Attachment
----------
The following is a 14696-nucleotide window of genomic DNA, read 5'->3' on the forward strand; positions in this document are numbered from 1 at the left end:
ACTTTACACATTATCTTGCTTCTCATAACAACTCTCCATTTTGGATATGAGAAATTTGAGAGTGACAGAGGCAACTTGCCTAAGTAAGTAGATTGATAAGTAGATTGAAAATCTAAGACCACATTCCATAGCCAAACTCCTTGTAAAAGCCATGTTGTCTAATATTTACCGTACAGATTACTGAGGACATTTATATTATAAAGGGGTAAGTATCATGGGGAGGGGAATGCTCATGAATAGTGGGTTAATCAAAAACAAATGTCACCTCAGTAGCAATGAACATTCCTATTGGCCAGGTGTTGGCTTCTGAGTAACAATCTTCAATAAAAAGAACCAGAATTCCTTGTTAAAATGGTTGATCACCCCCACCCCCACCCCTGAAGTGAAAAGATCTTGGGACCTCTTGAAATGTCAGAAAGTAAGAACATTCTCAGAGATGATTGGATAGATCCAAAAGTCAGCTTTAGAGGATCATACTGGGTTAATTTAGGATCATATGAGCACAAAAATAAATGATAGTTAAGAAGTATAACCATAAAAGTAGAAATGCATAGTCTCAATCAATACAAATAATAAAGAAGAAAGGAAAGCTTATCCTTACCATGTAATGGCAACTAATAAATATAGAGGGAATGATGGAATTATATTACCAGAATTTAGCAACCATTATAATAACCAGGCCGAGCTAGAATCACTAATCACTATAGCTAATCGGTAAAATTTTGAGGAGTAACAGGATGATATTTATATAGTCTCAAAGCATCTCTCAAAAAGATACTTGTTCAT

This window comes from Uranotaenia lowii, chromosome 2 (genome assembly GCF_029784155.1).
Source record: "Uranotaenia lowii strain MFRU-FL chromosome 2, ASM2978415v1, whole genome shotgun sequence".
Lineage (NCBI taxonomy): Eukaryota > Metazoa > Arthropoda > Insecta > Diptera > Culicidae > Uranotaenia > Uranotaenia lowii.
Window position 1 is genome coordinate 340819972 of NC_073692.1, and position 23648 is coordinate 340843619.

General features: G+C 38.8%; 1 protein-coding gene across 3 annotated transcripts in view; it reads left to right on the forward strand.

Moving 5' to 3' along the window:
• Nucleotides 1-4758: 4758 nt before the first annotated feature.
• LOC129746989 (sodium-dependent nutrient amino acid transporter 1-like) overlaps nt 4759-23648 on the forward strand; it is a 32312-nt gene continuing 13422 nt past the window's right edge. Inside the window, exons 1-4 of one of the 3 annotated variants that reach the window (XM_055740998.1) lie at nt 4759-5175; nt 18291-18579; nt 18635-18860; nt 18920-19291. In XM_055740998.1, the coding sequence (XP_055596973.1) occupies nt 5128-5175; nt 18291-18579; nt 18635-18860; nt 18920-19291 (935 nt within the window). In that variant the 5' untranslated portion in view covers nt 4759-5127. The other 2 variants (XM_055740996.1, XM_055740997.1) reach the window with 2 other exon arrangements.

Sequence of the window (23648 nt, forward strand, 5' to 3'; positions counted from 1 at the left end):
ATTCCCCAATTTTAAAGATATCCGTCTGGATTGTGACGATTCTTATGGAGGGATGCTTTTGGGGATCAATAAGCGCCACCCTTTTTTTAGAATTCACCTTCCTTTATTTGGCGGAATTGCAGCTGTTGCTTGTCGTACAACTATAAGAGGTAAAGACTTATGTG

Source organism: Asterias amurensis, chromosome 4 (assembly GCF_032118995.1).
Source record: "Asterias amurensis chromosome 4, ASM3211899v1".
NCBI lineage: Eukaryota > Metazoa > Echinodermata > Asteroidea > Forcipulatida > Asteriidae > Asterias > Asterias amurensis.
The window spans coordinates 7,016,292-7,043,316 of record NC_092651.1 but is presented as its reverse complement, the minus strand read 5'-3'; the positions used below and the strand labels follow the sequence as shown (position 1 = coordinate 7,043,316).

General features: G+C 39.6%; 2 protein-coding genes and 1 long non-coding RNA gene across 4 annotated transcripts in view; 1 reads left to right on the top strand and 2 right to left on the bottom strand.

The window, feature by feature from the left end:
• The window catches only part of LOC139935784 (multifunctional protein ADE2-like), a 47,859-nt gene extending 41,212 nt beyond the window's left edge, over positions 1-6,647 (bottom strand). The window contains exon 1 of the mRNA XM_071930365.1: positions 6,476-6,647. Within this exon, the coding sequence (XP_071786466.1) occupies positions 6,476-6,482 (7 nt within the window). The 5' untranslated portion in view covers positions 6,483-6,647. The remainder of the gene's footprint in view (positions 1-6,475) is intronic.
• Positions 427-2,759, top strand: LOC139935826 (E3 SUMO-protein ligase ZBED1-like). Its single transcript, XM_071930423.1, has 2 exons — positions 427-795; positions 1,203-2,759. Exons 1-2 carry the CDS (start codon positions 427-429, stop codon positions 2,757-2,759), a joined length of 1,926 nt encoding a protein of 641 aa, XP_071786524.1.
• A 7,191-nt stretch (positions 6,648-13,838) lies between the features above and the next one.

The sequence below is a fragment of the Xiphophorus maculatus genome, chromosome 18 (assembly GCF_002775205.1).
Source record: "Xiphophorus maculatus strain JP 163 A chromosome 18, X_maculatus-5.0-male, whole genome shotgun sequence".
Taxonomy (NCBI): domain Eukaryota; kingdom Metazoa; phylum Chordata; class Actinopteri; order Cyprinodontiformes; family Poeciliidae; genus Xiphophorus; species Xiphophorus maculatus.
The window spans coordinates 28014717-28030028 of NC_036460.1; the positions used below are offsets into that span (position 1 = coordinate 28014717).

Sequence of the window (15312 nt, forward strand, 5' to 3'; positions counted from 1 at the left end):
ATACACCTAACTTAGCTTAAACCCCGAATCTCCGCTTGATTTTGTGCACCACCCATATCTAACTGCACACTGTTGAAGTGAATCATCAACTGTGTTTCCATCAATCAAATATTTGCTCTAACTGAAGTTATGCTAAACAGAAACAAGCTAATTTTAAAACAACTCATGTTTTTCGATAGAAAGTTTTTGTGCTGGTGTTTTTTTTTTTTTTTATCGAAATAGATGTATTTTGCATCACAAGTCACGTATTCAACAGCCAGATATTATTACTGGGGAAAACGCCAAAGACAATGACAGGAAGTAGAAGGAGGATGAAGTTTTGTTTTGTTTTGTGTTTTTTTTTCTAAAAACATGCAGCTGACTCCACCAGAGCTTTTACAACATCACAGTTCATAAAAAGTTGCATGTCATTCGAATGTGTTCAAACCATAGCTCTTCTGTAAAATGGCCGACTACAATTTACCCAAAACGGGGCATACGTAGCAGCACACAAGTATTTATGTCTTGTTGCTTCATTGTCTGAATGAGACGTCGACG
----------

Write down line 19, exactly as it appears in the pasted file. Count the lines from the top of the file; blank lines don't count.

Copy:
• The window catches only part of LOC139935784 (multifunctional protein ADE2-like), a 47,859-nt gene extending 41,212 nt beyond the window's left edge, over positions 1-6,647 (bottom strand). The window contains exon 1 of the mRNA XM_071930365.1: positions 6,476-6,647. Within this exon, the coding sequence (XP_071786466.1) occupies positions 6,476-6,482 (7 nt within the window). The 5' untranslated portion in view covers positions 6,483-6,647. The remainder of the gene's footprint in view (positions 1-6,475) is intronic.